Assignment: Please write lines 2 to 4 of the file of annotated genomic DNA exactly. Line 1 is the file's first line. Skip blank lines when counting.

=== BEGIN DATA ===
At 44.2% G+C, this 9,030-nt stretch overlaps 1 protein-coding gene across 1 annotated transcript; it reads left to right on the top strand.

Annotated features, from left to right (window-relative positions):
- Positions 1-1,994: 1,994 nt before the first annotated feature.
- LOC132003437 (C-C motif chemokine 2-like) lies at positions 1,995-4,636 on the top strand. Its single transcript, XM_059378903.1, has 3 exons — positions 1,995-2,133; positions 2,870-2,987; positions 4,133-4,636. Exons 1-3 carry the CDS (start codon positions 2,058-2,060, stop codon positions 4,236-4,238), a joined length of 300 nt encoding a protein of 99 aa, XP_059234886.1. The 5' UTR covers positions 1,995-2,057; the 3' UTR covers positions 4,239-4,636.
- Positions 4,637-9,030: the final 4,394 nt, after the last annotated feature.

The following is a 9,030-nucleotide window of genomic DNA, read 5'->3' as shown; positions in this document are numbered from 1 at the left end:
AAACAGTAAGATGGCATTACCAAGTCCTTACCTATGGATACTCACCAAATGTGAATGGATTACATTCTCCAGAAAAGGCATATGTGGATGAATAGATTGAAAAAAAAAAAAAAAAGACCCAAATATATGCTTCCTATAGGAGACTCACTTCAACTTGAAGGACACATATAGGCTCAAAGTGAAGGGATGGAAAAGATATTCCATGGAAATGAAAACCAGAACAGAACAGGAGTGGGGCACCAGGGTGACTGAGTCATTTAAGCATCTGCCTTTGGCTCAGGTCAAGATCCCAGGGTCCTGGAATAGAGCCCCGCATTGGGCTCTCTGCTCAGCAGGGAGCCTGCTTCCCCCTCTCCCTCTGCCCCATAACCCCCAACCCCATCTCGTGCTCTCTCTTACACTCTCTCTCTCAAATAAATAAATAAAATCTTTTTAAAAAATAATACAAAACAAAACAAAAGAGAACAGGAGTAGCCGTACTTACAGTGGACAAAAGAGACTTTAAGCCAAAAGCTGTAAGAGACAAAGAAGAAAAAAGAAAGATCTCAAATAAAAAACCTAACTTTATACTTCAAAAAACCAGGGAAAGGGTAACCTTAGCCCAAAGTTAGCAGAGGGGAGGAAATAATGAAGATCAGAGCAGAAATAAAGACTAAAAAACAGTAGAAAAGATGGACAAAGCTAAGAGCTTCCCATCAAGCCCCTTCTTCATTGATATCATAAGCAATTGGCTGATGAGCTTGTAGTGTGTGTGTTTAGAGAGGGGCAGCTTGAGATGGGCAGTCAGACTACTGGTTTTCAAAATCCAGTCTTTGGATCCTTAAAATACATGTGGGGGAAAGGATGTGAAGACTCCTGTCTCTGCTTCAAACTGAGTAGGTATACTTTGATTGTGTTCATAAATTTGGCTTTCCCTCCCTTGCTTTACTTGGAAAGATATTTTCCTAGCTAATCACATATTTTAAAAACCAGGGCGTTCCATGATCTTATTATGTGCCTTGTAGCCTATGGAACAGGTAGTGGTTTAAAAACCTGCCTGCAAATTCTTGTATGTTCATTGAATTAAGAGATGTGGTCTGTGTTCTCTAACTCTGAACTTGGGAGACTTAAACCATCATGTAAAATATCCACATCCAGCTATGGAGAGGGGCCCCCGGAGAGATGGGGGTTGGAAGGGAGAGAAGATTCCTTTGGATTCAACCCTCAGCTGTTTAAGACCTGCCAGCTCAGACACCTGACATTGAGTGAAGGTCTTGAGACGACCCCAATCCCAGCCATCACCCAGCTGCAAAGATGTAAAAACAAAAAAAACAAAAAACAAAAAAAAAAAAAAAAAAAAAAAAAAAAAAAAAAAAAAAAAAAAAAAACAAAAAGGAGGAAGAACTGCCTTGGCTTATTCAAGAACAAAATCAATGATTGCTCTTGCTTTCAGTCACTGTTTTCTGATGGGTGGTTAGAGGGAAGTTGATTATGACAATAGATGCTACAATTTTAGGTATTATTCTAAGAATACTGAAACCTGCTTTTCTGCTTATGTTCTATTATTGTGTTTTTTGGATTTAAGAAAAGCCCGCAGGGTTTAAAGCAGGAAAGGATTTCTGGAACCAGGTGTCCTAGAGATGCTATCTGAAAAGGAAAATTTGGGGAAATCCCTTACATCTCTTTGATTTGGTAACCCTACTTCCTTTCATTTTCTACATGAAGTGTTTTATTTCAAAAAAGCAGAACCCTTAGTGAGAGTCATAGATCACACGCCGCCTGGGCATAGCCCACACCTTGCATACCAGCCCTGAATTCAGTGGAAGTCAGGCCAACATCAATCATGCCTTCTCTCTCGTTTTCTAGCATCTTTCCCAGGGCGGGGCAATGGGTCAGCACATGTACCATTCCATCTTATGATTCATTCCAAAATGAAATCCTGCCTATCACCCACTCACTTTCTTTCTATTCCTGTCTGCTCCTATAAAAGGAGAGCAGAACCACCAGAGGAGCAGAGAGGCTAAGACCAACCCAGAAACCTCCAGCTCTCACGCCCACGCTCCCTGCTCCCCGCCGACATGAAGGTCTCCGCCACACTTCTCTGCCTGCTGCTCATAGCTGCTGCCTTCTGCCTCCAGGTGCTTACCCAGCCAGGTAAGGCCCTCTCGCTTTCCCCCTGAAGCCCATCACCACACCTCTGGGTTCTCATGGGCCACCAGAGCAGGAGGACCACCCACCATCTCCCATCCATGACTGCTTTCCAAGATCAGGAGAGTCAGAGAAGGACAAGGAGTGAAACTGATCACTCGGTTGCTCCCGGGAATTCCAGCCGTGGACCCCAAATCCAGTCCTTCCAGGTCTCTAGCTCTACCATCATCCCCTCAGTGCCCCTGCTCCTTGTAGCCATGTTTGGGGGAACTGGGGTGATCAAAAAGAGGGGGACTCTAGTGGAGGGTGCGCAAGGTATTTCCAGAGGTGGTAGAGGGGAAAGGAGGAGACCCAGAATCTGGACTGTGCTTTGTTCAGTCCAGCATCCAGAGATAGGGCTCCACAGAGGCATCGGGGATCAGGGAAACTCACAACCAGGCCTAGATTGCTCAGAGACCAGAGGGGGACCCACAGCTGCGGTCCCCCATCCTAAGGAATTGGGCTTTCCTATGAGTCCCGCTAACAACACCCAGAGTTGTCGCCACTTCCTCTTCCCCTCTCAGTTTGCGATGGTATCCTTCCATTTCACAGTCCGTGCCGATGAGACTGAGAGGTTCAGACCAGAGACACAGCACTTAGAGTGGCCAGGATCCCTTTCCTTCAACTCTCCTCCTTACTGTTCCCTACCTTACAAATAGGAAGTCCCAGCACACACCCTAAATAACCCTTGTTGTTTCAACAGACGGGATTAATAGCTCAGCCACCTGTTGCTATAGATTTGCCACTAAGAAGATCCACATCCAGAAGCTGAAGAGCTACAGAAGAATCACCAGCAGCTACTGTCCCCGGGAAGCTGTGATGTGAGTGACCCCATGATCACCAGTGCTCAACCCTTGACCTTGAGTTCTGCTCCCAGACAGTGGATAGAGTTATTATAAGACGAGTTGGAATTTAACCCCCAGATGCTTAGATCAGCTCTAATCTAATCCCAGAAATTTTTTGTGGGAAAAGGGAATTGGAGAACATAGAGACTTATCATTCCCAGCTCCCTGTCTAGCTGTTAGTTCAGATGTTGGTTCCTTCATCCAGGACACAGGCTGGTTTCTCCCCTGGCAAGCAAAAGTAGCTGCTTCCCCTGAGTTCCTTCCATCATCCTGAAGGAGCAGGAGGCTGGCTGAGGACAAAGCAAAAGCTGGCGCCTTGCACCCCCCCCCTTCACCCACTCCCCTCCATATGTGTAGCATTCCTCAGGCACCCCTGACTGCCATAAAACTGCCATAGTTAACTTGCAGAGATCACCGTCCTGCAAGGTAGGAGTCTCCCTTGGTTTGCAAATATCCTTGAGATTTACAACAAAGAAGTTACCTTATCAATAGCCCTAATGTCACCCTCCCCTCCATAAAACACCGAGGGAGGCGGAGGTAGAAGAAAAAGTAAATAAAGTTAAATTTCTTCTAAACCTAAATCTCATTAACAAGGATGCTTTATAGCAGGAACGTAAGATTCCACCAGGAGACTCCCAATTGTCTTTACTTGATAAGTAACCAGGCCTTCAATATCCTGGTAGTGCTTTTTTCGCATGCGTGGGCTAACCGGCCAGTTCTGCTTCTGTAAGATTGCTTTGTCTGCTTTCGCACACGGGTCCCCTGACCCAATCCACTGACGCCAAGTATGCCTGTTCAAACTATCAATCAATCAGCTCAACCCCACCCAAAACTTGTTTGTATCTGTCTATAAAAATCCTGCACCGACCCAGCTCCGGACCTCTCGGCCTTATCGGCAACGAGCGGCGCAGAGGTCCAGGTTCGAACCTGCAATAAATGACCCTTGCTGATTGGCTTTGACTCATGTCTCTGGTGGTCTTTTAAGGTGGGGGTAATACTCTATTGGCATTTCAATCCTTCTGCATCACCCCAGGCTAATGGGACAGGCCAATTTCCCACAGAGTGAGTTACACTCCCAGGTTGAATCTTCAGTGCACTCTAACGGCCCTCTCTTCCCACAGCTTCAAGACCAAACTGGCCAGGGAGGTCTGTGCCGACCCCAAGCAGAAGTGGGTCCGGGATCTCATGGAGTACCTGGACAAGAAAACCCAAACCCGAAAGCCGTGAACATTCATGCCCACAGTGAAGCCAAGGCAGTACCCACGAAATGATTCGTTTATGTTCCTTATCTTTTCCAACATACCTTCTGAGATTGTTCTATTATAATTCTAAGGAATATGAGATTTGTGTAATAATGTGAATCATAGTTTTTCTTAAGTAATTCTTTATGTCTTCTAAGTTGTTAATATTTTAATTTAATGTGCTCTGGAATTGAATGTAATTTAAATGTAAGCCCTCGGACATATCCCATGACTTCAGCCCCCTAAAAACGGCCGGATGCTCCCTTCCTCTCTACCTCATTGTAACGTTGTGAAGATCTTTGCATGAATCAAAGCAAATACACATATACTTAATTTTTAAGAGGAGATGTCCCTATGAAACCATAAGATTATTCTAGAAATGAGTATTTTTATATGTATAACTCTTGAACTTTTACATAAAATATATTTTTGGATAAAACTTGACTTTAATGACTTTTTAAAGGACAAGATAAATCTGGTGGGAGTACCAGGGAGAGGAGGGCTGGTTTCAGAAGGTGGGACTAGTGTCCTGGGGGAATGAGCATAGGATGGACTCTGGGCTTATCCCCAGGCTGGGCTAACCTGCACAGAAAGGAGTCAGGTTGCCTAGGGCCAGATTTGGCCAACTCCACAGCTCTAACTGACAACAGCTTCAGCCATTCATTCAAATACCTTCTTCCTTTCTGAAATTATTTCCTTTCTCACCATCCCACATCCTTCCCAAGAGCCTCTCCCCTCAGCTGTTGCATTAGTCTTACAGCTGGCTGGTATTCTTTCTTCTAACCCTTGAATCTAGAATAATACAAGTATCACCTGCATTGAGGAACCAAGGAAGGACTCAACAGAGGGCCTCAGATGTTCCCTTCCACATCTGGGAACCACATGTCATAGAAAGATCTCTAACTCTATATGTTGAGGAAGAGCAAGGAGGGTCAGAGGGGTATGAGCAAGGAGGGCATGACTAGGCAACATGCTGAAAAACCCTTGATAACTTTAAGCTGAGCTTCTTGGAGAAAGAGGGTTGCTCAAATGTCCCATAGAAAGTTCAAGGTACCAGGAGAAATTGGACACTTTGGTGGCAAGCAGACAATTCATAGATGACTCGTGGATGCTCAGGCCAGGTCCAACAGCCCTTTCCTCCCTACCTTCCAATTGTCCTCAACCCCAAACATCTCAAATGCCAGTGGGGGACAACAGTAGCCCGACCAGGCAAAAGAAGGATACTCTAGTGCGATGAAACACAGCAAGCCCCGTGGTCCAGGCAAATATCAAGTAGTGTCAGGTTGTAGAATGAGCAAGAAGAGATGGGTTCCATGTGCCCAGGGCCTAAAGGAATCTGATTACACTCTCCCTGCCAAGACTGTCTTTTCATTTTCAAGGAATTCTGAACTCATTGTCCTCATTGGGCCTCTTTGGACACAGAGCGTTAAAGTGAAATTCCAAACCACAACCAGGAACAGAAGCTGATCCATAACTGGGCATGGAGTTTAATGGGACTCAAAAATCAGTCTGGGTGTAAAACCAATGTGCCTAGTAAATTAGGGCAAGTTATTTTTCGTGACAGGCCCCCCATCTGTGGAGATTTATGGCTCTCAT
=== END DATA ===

Annotated features, from left to right (window-relative positions):
- Positions 1-1,994: 1,994 nt before the first annotated feature.
- LOC132003437 (C-C motif chemokine 2-like) lies at positions 1,995-4,636 on the top strand. Its single transcript, XM_059378903.1, has 3 exons — positions 1,995-2,133; positions 2,870-2,987; positions 4,133-4,636. Exons 1-3 carry the CDS (start codon positions 2,058-2,060, stop codon positions 4,236-4,238), a joined length of 300 nt encoding a protein of 99 aa, XP_059234886.1. The 5' UTR covers positions 1,995-2,057; the 3' UTR covers positions 4,239-4,636.